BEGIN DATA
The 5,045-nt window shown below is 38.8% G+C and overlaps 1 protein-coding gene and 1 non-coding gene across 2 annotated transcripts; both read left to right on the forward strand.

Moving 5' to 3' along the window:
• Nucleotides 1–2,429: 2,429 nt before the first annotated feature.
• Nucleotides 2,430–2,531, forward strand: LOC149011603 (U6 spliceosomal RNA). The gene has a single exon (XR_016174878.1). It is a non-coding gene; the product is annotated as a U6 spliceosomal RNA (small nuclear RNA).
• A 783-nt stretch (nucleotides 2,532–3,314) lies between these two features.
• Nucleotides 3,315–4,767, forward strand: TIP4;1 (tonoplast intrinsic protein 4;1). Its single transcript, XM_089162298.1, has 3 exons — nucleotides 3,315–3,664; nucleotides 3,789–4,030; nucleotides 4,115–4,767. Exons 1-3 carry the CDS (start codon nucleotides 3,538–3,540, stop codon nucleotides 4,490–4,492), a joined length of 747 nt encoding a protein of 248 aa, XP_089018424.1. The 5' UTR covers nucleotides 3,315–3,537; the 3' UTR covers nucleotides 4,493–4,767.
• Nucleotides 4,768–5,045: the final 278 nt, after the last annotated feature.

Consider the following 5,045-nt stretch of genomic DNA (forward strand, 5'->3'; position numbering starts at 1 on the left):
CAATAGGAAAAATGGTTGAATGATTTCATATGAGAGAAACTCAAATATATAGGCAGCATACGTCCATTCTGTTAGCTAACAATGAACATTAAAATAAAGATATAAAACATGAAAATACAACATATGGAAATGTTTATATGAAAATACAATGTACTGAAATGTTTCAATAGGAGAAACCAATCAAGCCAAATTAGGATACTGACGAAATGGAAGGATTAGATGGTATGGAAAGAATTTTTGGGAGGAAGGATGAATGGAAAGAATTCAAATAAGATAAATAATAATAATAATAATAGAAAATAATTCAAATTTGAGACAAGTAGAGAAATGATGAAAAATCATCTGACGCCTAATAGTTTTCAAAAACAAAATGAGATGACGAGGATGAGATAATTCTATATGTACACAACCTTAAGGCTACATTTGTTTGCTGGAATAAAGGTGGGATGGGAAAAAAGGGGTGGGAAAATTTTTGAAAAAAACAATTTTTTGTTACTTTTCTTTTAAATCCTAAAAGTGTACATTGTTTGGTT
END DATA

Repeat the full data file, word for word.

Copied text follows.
The 5,045-nt window shown below is 38.8% G+C and overlaps 1 protein-coding gene and 1 non-coding gene across 2 annotated transcripts; both read left to right on the forward strand.

Moving 5' to 3' along the window:
• Nucleotides 1–2,429: 2,429 nt before the first annotated feature.
• Nucleotides 2,430–2,531, forward strand: LOC149011603 (U6 spliceosomal RNA). The gene has a single exon (XR_016174878.1). It is a non-coding gene; the product is annotated as a U6 spliceosomal RNA (small nuclear RNA).
• A 783-nt stretch (nucleotides 2,532–3,314) lies between these two features.
• Nucleotides 3,315–4,767, forward strand: TIP4;1 (tonoplast intrinsic protein 4;1). Its single transcript, XM_089162298.1, has 3 exons — nucleotides 3,315–3,664; nucleotides 3,789–4,030; nucleotides 4,115–4,767. Exons 1-3 carry the CDS (start codon nucleotides 3,538–3,540, stop codon nucleotides 4,490–4,492), a joined length of 747 nt encoding a protein of 248 aa, XP_089018424.1. The 5' UTR covers nucleotides 3,315–3,537; the 3' UTR covers nucleotides 4,493–4,767.
• Nucleotides 4,768–5,045: the final 278 nt, after the last annotated feature.

Consider the following 5,045-nt stretch of genomic DNA (forward strand, 5'->3'; position numbering starts at 1 on the left):
CAATAGGAAAAATGGTTGAATGATTTCATATGAGAGAAACTCAAATATATAGGCAGCATACGTCCATTCTGTTAGCTAACAATGAACATTAAAATAAAGATATAAAACATGAAAATACAACATATGGAAATGTTTATATGAAAATACAATGTACTGAAATGTTTCAATAGGAGAAACCAATCAAGCCAAATTAGGATACTGACGAAATGGAAGGATTAGATGGTATGGAAAGAATTTTTGGGAGGAAGGATGAATGGAAAGAATTCAAATAAGATAAATAATAATAATAATAATAGAAAATAATTCAAATTTGAGACAAGTAGAGAAATGATGAAAAATCATCTGACGCCTAATAGTTTTCAAAAACAAAATGAGATGACGAGGATGAGATAATTCTATATGTACACAACCTTAAGGCTACATTTGTTTGCTGGAATAAAGGTGGGATGGGAAAAAAGGGGTGGGAAAATTTTTGAAAAAAACAATTTTTTGTTACTTTTCTTTTAAATCCTAAAAGTGTACATTGTTTGGTT